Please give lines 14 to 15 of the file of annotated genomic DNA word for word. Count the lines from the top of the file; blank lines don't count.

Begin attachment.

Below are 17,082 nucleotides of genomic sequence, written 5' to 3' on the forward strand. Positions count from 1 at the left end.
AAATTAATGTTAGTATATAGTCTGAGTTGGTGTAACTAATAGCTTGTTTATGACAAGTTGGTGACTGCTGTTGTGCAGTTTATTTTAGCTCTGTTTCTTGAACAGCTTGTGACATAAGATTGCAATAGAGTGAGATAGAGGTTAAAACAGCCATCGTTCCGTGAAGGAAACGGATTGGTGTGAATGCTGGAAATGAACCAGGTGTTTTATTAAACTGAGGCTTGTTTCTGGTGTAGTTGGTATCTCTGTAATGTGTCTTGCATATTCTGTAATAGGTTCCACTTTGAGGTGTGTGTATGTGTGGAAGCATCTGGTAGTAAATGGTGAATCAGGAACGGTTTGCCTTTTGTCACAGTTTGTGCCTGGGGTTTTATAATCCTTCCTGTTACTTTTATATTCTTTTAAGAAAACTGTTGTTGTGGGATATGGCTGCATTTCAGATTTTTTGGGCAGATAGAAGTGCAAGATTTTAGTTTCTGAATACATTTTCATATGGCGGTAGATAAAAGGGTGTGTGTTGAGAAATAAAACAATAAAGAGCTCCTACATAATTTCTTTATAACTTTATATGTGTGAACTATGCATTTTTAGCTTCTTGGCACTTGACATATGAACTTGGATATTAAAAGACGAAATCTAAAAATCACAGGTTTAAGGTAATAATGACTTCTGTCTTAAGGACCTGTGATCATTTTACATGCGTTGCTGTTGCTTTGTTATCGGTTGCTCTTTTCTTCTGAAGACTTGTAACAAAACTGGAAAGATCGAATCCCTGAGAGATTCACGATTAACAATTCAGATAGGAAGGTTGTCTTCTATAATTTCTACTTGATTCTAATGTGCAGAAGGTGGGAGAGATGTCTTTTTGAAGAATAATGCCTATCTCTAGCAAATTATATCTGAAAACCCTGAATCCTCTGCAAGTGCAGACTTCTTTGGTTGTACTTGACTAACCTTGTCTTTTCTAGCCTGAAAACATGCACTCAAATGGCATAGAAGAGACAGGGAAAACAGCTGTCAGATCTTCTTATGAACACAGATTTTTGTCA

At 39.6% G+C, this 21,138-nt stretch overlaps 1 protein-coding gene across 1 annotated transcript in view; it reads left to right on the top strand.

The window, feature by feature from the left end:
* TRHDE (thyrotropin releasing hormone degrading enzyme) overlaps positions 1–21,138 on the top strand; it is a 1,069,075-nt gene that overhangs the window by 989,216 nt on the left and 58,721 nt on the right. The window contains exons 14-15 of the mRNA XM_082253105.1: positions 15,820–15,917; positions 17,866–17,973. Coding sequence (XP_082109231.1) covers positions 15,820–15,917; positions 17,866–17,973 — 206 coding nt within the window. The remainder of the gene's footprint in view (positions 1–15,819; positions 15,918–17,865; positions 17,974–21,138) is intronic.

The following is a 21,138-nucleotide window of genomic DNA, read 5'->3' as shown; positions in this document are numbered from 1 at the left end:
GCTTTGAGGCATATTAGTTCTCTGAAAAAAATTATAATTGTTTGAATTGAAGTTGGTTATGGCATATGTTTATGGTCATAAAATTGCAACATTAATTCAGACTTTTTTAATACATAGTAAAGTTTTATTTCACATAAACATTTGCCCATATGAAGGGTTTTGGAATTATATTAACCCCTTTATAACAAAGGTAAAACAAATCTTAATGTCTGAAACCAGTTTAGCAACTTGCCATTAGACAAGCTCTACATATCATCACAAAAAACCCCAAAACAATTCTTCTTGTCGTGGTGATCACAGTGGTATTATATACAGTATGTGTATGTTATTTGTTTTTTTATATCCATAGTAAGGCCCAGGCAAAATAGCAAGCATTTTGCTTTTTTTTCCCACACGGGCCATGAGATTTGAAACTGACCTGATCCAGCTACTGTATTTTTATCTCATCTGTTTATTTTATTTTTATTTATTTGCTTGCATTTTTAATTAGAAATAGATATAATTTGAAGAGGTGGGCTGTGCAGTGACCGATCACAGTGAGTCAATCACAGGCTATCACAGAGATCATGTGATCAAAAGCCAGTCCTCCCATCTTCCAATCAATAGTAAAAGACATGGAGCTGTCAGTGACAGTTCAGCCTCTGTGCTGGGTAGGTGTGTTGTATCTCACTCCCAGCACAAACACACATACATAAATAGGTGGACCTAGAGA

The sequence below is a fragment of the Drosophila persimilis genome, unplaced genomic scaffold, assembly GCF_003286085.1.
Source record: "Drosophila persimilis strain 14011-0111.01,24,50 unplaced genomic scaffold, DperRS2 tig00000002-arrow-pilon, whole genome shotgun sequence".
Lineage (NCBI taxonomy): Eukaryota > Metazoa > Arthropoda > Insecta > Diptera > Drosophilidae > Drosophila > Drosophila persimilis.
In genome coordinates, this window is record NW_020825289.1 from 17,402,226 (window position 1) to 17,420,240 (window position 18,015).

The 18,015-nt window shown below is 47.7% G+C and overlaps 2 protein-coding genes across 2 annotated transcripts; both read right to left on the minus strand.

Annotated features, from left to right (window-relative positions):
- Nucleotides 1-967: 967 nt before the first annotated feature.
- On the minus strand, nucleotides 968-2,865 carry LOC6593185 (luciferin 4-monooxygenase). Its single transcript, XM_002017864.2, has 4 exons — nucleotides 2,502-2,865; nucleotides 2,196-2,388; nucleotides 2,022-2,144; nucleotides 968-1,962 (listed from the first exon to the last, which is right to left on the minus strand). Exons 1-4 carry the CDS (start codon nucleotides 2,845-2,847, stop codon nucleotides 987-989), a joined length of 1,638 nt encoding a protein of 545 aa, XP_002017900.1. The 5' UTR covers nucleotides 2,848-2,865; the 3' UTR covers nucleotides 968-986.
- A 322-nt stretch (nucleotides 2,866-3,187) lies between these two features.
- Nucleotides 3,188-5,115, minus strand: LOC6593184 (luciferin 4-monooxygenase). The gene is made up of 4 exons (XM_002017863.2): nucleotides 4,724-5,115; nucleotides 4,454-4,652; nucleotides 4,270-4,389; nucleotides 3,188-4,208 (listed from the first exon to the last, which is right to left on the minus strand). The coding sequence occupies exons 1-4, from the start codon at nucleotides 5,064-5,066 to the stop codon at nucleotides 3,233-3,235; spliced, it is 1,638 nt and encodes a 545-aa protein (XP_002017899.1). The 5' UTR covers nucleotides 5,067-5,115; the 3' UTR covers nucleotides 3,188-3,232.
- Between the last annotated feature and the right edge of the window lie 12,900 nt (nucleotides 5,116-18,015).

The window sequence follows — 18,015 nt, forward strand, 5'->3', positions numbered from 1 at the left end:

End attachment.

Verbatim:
- Nucleotides 1-967: 967 nt before the first annotated feature.
- On the minus strand, nucleotides 968-2,865 carry LOC6593185 (luciferin 4-monooxygenase). Its single transcript, XM_002017864.2, has 4 exons — nucleotides 2,502-2,865; nucleotides 2,196-2,388; nucleotides 2,022-2,144; nucleotides 968-1,962 (listed from the first exon to the last, which is right to left on the minus strand). Exons 1-4 carry the CDS (start codon nucleotides 2,845-2,847, stop codon nucleotides 987-989), a joined length of 1,638 nt encoding a protein of 545 aa, XP_002017900.1. The 5' UTR covers nucleotides 2,848-2,865; the 3' UTR covers nucleotides 968-986.